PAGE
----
In two earlier installments (Summer and September 2019), John maintained that a 16th century Roman Catholic has something to offer Christians today and described the first two of Ignatius’ Exercises to help develop our spirituality. Now he completes the cycle by adding the other two Exercises.
The Jesuits have a strong sense of mission.
In a time when the church is being called to be more “missional,” this is worth considering. Unlike many Orders the Jesuits did not and do not build or live in monasteries. They needed and need to be flexible and nimble for the sake of Christ’s mission. According to biographer Philip Caraman, Loyola insisted that “Jesuits … must have one foot on the road, ready to hasten from place to place”.
This is why Jesuits developed the discipline known as the Examen: pausing twice during the day, noon and evening, to reflect on God’s activity in their lives.
Where have I sensed God’s presence? Where have I felt God’s absence? What is God saying to me through these experiences?
This was important enough in Loyola’s understanding of spirituality that he counselled the Jesuits that, even if they didn’t have time to pray (does that sound familiar?), they should still do the Examen! The Examen enabled them to remain open to the promptings of God’s Spirit to pursue new areas for mission, even at short notice.
The heart of Ignatian spirituality therefore is internal, personal and highly portable—though again, that is not in isolation, but is set in the context of worship in community and frequent attendance at Mass. In a day when we are learning to explore ways of “doing church differently,” this is a helpful example.
The last point of resonance came home to me in a comment by Caraman, that Loyola’s “contemporaries … saw in him, first and foremost, not a champion of Roman Catholicism, still less a hammer of heretics, but a passionate believer in holiness, reaching out with his whole being towards God.” Anglicans are not generally known for unbridled and passionate enthusiasm in their faith. They are, however, known for understatement.
If you are familiar with the Natural Church Development (NCD) program, you may be aware that, of the eight characteristics of healthy churches which NCD measures, “passionate spirituality” is almost always the weakest feature of Anglican church life.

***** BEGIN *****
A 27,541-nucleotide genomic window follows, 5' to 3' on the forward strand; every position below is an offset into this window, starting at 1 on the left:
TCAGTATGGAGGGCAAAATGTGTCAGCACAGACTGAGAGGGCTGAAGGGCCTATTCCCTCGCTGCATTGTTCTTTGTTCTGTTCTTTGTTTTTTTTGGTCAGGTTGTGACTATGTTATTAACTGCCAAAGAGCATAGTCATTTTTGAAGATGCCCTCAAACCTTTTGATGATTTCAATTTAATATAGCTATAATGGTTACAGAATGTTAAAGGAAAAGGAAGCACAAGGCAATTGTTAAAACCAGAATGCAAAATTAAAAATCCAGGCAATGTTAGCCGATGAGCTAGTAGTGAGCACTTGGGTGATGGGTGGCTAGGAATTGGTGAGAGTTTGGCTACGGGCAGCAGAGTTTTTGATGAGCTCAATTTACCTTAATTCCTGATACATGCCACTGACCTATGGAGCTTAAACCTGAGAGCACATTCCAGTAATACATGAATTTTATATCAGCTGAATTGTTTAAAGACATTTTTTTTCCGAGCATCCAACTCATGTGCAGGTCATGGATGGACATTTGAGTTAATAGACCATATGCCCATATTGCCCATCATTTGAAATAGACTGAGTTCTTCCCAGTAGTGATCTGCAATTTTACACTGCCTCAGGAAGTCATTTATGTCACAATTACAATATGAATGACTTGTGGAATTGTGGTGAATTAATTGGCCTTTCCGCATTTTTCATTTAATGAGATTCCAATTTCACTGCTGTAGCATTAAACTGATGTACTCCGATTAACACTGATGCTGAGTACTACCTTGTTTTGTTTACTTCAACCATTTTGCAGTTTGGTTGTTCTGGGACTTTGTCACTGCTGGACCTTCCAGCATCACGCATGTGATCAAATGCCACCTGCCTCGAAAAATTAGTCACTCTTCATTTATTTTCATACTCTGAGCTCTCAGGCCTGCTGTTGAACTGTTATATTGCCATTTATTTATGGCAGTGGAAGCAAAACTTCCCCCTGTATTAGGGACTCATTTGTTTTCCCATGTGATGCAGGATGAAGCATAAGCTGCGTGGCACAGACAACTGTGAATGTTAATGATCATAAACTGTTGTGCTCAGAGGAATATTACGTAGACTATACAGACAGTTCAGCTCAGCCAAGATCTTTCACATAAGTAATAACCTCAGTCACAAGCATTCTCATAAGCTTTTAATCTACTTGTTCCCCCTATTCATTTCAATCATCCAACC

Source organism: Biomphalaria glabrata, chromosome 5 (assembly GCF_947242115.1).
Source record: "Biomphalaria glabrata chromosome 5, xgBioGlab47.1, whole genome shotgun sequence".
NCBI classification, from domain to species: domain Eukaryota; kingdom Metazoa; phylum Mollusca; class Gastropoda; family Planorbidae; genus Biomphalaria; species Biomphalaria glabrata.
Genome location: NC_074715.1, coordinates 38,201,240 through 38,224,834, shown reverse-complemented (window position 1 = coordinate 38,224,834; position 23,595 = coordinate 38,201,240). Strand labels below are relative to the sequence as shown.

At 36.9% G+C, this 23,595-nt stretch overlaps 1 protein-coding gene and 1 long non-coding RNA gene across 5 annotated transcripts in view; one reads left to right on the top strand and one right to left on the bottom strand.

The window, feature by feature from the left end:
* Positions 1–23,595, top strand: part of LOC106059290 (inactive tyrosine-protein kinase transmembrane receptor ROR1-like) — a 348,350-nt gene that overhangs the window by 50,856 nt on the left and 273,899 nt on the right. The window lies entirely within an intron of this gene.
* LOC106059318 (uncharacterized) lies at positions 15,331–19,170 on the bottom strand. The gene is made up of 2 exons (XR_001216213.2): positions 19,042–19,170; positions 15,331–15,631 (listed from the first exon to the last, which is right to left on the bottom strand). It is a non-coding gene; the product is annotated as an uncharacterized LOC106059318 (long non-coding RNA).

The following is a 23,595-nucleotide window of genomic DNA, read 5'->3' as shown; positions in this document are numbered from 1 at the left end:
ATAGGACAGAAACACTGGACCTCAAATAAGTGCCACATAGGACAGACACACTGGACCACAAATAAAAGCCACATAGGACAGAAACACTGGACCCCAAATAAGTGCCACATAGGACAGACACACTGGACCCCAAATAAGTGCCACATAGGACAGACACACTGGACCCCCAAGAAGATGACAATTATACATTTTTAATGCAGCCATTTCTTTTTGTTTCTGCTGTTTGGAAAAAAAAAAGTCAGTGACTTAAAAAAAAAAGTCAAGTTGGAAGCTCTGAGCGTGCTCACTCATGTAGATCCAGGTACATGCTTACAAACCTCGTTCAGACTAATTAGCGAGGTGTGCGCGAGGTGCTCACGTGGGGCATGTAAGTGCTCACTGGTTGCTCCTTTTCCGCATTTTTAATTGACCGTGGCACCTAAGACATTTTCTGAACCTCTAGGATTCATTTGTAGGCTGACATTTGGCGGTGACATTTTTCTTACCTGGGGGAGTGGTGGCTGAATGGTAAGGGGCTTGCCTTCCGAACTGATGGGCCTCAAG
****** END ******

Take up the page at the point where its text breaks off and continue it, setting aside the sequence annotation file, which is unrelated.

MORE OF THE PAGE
Loyola encourages us to recognize God as the centre of our faith, to experience the love of God and to respond with love. Jesus did not come to start a new religion. There was a perfectly good one close at hand. Rather, he announced the turning point in God’s plan to make all things new, and to invite human beings to participate in that work as his apprentices. Without that focus Christianity, and Anglicanism not least, becomes just another religion—and who in the world needs that?
Despite differences of culture and theology Anglicans are increasingly recognizing in Ignatius Loyola one of the more helpful figures in the history of the church. Within that mysterious and wonderful thing called the Body of Christ, there is much to learn from him.
Maybe you would like to try doing the Exercises some time—either during a forty-day retreat or following the 19th Annotation—and discover it for yourself. Perhaps it could even be your “One Thing”?
The experience might just bring that crazy busyness under control. And — what’s more — it might help our church move with confidence into an uncertain future.
John Bowen is a retired professor from Wycliffe College, where he taught evangelism from 1997 to 2013. He and his wife Deborah have been members of St. John the Evangelist Hamilton since 1997.